Proustian neuroscience

Paul Raven @ 29-03-2011

In defiance of the title, I’ll keep this brief. (Yeah, I know, I know; some days I even crack myself up.)

A bit of advice I’ve heard a lot with relation to creative writing – moreso with poetry than fiction, but far from exclusively so – is the deployment of “the telling detail”to create versimilitude. You know the way a writer drops one or two close detailed observations into a scene, and they somehow make it all the more real, easy to visualise? (Like the Mastercard sticker of the shard of glass that pins someone to the back wall of a shop, f’rinstance, which I read in a story a few days back and just can’t get out of my head.)

Well, it turns out that may be tapping into a way that our brains store interrelated information. Like the way sometimes you forget a major facet of some event you experienced – say, the important speech given by someone at a conference – but you can remember some irrelevant little detail, like the way their blouse clashed with their Powerpoint slides? There’s a neuroscientific mechanism for that. (Maybe.) [via BigThink]

In response to external stimuli, dendritic spines in the cerebral cortex undergo structural remodeling, getting larger in response to repeated activity within the brain. This remodeling is thought to underlie learning and memory.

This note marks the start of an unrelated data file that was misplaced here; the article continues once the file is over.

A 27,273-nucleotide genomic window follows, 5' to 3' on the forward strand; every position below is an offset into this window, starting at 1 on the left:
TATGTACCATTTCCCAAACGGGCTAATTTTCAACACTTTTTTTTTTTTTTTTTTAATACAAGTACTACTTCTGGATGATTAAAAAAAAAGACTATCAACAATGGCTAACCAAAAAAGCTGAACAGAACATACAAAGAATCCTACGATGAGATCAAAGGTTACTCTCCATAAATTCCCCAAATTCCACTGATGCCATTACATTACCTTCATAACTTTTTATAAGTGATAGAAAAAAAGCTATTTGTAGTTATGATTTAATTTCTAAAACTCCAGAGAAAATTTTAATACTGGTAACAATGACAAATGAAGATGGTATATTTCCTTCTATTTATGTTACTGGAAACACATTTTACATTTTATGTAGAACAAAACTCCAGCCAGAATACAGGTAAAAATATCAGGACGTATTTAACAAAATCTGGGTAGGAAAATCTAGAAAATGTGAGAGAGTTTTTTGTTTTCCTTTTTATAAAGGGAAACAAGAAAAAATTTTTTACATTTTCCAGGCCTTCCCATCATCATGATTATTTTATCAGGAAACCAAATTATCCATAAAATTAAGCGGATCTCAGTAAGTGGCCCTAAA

The MIT researchers found that a memory of a seemingly irrelevant detail — the kind of detail that would normally be relegated to a short-term memory — may accompany a long-term memory if two synapses on a single dendritic arbor are stimulated within an hour and a half of each other.

“A synapse that received a weak stimulation, the kind that would normally accompany a short-term memory, will express a correlate of a long-term memory if two synapses on a single dendritic branch were involved in a similar time frame,” Govindarajan said.

This occurs because the weakly stimulated synapse can steal or hitchhike on a set of proteins synthesised at or near the strongly stimulated synapse. These proteins are necessary for the enlargement of a dendritic spine that allows the establishment of a long-term memory.

“Not all irrelevant information is recalled, because some of it did not stimulate the synapses of the dendritic branch that happens to contain the strongly stimulated synapse,” Israely said.